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Drought's Assault Continues in California

Jeff Caldwell 07/24/2014 @ 9:06am Multimedia Editor for Agriculture.com and Successful Farming magazine.

Though it hasn't rained in parts of corn and soybean country in a few weeks, the drought has largely receded in much of the Corn Belt, and incremental improvements in crop moisture conditions are underway in parts of the long-parched Plains.

The drought is far from over, however; in fact, it's the worst it's been in a long time -- some might say ever -- in the agriculture-rich areas of the Central Valley and southern California.

The vast majority of California is in either extreme or exceptional drought -- the two worst categories -- according to the U.S. Drought Monitor. Thursday's update of the Drought Monitor shows almost 30% of the state is in the two most severe drought categories. At the beginning of 2014, that number was just over 8%.

"Little or no precipitation for the five-day period is expected in California and the Great Basin," according to Thursday's U.S. Drought Monitor update, which adds that recent rains of up to an inch in parts of California "weren’t even close to making a dent in the long-term drought."

Rainfall is definitely at the heart of the ongoing severe drought in California. But a growing shortfall in the amount of water in reservoir storage in that state -- fueled both by rain and Sierra Nevada mountain snowmelt -- is starting to move front-and-center in the massive ag-rich state's water fight. A typical seasonal withdrawal of stored water is around 8 million acre-feet, according to David Miskus of the NOAA National Weather Service. The last two years have seen that number balloon to 11 million acre-feet, and that water's not getting replaced at the rate it needs to be in order to be sustainable.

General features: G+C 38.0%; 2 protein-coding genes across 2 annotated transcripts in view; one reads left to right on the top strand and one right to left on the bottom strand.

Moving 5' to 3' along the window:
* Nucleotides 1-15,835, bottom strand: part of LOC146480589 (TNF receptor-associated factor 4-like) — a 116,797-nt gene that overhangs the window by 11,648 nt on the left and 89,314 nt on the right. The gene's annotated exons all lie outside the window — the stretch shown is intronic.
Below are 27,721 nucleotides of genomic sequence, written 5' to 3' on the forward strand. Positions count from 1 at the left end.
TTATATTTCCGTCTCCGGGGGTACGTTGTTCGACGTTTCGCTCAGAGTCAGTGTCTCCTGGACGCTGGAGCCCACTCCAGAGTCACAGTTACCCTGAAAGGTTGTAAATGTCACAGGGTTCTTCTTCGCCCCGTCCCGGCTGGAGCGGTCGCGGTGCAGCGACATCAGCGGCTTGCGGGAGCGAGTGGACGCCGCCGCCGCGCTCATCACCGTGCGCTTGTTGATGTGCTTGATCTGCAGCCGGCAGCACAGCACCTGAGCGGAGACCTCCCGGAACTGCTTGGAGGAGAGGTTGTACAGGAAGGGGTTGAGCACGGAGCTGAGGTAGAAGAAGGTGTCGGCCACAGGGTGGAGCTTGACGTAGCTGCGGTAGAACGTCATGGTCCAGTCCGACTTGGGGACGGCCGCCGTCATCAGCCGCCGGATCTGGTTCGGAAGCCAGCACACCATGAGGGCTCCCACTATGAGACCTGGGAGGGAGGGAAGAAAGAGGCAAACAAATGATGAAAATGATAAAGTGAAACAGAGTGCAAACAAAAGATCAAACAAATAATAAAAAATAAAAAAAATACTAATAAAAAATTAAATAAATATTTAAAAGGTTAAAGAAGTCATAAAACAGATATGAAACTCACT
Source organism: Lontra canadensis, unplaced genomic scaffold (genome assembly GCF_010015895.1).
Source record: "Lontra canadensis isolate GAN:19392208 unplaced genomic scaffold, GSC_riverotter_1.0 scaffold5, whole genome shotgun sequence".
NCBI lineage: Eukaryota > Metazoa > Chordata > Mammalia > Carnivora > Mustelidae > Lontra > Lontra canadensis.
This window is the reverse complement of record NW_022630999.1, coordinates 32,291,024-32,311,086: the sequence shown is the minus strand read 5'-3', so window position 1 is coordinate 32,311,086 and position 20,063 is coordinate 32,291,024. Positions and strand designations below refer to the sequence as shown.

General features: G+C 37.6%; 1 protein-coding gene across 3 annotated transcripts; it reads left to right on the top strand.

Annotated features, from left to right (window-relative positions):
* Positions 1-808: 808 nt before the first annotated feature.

"In California, the June 30 reservoir update had storage at 60% of average -- better than this time in 1977 when storage was at a record low of 41%. Storage totaled 17.25 million acre-feet (maf), and a typical seasonal withdrawal is 8.24 maf," Miskus says. "The last two years' (2012 and 2013), withdrawal has topped 11 maf. Due to early melting of this year’s meager snowpack, withdrawal through June 30 was already at 2.1 maf (vs. average withdrawal through June 30 of less than 0.6 maf)."

While just getting enough rain and snow to recharge existing reservoirs -- especially with California's population is set to be almost double what it was in the late 1970s by 2030 -- is the natural way to ease the state's water worries, there are infrastructure developments California ag leaders are trying to move forward to boost the state's natural water-retention capacity.

"California has spent 35 years pursuing a conservation-only strategy that has proven disastrous. When we last built a new reservoir to capture rain or snowmelt, in the late 1970s, California’s population was 23 million. Now, we have more than 38 million residents, on the way to 44.3 million by 2030. We must build additional and expanded water storage if we are going to be prepared to handle drought periods, to accommodate population growth, and capture the warmer, flashier storm runoff linked to climate change," says California Farm Bureau Federation president Paul Wenger. "Statewide regulation certainly won’t fix our groundwater needs, just as it has failed to provide solutions to surface water needs."

Ultimately, improving surface water retention through reservoirs and canal systems -- both in ag areas and their adjacent urban centers -- will mean the difference between a future for California's agriculture and one in which the industry is essentially absent altogether.

"The increasing pressure on groundwater has come from an antiquated surface-water system that’s inadequate in the face of continued urban growth and ineffective environmental regulation, combined with our inability to create new and expanded water storage and our inability to manage existing reservoirs effectively to provide water during drought periods," Wenger says. "Rather than seizing on the drought to impose a rushed and poorly designed set of so-called groundwater reforms, we should see the drought as a prediction of what California will continue to experience if we don’t improve our water storage system. Otherwise, we’re destined not only to repeat, but to increase losses suffered by California farmers, their employees, and the millions who depend on them for nutritious, local food, and to ensure water shortages that harm every resident and industry in our state."


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